North Korea “cannot expect relations with the South to improve without first expressing regret” toward its provocations last year, the spokesman added.
Toner had also urged Pyongyang to focus on resolving issues with Seoul to rejoin the international aid-for-denuclearization talks.
“A successful rapprochement between North and South Korea is an essential first step before we can consider getting involved diplomatically again or even talk about six-party talks,” he said. “We’re not going to have talk for talk’s sake.”
During her talks with Foreign Minister Kim Sung-hwan last week, U.S. Secretary of State Hilary Clinton reiterated her government’s position that improved ties between the two Koreas come before reopening of any international talks, Seoul’s Foreign Ministry said after their meeting over the weekend.
Seoul and Washington are also working closely on taking North Korea’s new uranium enrichment program to the U.N. Security Council, viewing it as a potential threat and a breach of its previous pledge to disarm, officials said.
Meanwhile, Washington reinforced Tuesday its trade restrictions against North Korea to prevent the reclusive state from importing weapons.
Under the U.N. Security Council Resolution, the U.S. has extended the restrictions against Pyongyang since 2009. The restrictions are to expire on June 25 unless otherwise stated by President Barack Obama.
Available at: http://www.koreaherald.com/national/Detail.jsp?newsMLId=20110419000801
1. IAEA Expects Radiation Leak From Fukushima Nuke Plant to Decrease
The Mainichi Daily News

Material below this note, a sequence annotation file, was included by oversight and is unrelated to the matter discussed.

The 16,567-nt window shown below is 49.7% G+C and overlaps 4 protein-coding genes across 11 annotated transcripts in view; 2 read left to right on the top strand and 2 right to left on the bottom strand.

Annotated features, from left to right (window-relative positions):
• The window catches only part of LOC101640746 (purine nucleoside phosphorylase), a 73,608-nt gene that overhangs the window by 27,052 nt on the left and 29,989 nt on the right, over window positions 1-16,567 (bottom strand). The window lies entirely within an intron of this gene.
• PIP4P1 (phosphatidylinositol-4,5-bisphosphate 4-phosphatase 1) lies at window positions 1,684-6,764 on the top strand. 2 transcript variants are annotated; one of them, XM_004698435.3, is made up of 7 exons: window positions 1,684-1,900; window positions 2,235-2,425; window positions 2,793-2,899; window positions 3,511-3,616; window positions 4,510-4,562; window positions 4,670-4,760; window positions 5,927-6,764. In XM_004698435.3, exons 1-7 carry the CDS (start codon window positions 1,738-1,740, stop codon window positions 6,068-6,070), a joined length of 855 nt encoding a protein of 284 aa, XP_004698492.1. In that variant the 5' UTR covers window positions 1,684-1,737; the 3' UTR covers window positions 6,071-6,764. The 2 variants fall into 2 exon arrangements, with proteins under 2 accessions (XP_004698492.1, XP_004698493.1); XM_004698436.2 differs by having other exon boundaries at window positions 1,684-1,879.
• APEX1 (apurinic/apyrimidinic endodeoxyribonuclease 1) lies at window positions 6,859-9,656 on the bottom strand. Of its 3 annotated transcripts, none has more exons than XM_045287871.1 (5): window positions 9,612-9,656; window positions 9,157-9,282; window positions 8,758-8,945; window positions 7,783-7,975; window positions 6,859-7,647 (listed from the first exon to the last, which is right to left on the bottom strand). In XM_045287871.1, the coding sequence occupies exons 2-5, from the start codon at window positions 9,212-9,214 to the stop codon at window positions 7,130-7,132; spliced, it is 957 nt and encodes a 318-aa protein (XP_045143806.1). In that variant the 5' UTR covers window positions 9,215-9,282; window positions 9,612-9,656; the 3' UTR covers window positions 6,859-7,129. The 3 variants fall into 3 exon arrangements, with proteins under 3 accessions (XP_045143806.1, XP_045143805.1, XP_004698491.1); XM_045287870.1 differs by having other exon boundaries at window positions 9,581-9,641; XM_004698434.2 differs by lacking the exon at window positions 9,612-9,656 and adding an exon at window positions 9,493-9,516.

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The International Atomic Energy Agency expects the amount of radiation released by the crippled Fukushima nuclear plant in Japan to decrease substantially if the plant operator's work to bring it under control goes as planned, a senior IAEA official said Tuesday.
Denis Flory, IAEA deputy director general and head of the agency's department for nuclear safety and security, said at a press conference, "If things go as foreseen and taking into account all the measures that are foreseen in this road map, the new amount of release will be decreasing and decreasing and the total amount would not be much different from what it is today."
Flory referred to a road map presented by Tokyo Electric Power Co. on Sunday, which aims at bringing the Fukushima Daiichi nuclear plant into a stable condition within six to nine months.
"This road map is meant to decrease and eventually stop the release of radioactivity," Flory said.
Flory also said the agency wants to send a first fact-finding mission of international experts to the site before a high-level meeting on nuclear safety takes place in Vienna at the end of June.
Together with those experts, the IAEA will help to assess the situation at the Fukushima plant and suggest "the best way to improve the situation and meet the targets of this road map," he said.